The permanence of prices at higher levels will be reinforced by two factors. First, as price increases are occurring across all fuels, there is not much scope to replace the most affected energy commodities with other fossil fuels. Second, energy commodities have a strong influence on the prices of others. For example, natural gas prices have already pushed up fertilizer prices, putting pressure on agricultural prices.
In the case of food, trade disruptions and high input costs have also had a significant impact. The UN food price index placed them at the highest level since the beginning of its tracking 60 years ago. It’s not just wheat prices because of the war. Frustration with wheat and soybean crops in South America has also negatively affected their global availability.
Higher prices and risks of fertilizer shortages are a source of concern regarding food prices next year. Food security and possible social upheavals have become central issues in parts of the world, including the poorest and food-importing countries in Africa, Middle East, and Asia.
Prices of some metals also reached unprecedented levels in March, due to risks of supply disruption, while inventories were at historically low levels. Ukraine and Russia are substantial sources of palladium and platinum, both of which are used in the manufacture of catalytic converters for the automobile industry. Platinum, copper, and nickel are critical inputs for electric vehicle batteries. Ukraine is also the source of 50% of the world’s neon gas, used for lasers used to manufacture semiconductor chips.
The war in Ukraine has been the main driver of aluminum and nickel price movements, while high energy prices have in turn affected zinc. These metals are key inputs in renewable technologies such as solar panels and wind turbines. As a result, further price increases or interruptions in the supply of these metals could make the energy transition more expensive.
In the short term, the macroeconomic impacts of the commodity price shock will differ among emerging economies, depending on whether they are exporters or importers. In Latin America, for instance, there is a new inflationary spike, while, in the case of exporters, GDPs, trade balances and public sector accounts tend to benefit. Brazil had its growth projection slightly increased by the IMF to 0.8% and 1.3%, respectively, in 2022 and 2023.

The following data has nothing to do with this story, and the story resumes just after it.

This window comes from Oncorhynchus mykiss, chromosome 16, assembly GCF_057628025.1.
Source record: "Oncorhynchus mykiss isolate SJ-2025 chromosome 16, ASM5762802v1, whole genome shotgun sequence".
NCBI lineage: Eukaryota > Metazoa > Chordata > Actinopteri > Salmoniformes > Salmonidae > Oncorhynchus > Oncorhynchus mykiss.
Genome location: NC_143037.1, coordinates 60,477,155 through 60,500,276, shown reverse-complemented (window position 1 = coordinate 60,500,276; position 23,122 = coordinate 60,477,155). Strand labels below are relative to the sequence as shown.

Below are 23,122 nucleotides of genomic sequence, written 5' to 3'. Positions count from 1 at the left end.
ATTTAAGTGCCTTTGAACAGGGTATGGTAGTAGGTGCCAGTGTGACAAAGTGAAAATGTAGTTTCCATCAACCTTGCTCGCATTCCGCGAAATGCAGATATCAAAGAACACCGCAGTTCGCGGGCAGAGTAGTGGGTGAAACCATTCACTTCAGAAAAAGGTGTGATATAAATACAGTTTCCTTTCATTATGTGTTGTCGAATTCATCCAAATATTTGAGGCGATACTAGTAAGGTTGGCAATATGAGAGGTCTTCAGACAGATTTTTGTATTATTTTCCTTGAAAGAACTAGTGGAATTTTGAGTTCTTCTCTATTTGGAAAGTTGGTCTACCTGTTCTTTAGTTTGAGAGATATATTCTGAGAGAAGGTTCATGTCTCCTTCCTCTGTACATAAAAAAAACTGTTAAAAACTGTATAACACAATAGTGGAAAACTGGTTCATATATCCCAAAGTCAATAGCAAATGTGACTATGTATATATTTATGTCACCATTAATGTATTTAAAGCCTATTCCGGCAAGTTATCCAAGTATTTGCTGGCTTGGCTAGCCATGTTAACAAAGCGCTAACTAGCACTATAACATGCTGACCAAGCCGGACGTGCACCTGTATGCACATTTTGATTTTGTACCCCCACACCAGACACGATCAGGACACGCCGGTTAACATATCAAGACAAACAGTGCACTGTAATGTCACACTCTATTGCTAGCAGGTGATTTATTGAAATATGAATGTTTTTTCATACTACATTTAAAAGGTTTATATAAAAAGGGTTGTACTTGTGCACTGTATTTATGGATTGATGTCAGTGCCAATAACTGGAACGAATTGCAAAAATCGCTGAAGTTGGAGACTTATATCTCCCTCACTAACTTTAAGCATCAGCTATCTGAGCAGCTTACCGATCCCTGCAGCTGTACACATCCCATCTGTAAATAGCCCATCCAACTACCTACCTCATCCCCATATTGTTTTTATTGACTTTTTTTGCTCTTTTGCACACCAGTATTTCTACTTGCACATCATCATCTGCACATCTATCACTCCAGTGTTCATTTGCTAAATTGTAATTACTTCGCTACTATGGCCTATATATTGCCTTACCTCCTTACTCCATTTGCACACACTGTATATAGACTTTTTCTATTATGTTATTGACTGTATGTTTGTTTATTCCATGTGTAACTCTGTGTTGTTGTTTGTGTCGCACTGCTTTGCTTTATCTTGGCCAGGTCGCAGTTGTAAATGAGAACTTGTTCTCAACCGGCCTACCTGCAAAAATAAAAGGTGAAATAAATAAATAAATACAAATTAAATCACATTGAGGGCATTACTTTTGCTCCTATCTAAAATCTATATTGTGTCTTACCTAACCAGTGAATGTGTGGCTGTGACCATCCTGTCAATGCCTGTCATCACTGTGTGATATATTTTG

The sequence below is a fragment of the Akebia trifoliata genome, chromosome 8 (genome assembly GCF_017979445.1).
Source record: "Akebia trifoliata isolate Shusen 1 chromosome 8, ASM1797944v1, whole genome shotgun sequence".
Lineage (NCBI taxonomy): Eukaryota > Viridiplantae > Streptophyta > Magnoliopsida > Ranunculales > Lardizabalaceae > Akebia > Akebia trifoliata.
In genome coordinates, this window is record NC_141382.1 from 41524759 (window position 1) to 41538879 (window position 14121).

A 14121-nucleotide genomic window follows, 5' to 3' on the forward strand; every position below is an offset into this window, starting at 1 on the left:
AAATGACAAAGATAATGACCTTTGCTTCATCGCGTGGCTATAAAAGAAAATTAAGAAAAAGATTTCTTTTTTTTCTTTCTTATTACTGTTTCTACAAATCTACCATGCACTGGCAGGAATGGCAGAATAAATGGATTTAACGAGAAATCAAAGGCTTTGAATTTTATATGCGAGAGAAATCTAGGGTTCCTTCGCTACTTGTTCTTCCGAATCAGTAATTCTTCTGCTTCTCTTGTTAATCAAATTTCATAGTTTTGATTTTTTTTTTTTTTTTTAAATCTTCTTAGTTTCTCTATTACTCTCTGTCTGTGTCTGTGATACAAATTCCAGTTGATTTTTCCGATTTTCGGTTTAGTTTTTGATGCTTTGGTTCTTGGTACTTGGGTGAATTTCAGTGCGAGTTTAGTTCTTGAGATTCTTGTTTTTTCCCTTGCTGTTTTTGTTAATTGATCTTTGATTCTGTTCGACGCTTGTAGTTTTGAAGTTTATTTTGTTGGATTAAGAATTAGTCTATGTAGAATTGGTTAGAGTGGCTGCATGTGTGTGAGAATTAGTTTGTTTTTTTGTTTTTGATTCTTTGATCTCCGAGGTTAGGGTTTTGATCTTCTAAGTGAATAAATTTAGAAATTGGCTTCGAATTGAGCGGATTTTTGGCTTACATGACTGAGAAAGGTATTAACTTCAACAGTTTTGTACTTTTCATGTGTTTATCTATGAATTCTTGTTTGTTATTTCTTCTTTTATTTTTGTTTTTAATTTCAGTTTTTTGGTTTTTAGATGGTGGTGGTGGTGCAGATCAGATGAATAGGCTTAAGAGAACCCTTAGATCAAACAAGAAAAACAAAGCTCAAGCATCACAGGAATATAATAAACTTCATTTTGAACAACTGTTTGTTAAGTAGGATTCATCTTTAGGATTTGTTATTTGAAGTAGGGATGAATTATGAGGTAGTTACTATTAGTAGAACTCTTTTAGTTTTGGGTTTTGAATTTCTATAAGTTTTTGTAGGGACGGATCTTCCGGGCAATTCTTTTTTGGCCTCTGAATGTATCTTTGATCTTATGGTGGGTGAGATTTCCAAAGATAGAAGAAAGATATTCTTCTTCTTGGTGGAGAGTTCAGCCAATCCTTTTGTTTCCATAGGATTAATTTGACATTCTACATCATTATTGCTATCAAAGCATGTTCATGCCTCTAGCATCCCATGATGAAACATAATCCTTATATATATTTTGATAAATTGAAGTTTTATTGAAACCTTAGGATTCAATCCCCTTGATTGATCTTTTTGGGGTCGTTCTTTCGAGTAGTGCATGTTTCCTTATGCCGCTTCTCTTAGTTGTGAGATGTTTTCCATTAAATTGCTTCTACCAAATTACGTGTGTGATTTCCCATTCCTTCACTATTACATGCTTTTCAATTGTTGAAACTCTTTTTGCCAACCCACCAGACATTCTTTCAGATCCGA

Strictly speaking, the war in Ukraine and the shock of energy commodity prices have not been favorable to the energy transition, as seen in the race for coal and new sources of oil. This after the pandemic, not yet over, as will be seen in the global consequences of the lockdowns in China, resulting from its quest for zero-Covid, in the coming weeks. For the recent combination of pandemic plague, war, and deaths not to assume apocalyptical proportions, we must prevent climate change brought about by further delays in the energy transition.
Otaviano Canuto, based in Washington, D.C, is a senior fellow at the Policy Center for the New South, a professorial lecturer of international affairs at the Elliott School of International Affairs – George Washington University, a nonresident senior fellow at Brookings Institution, a professor affiliate at UM6P, and principal at Center for Macroeconomics and Development. He is a former vice-president and a former executive director at the World Bank, a former executive director at the International Monetary Fund and a former vice-president at the Inter-American Development Bank. He is also a former deputy minister for international affairs at Brazil’s Ministry of Finance and a former professor of economics at University of São Paulo and University of Campinas, Brazil.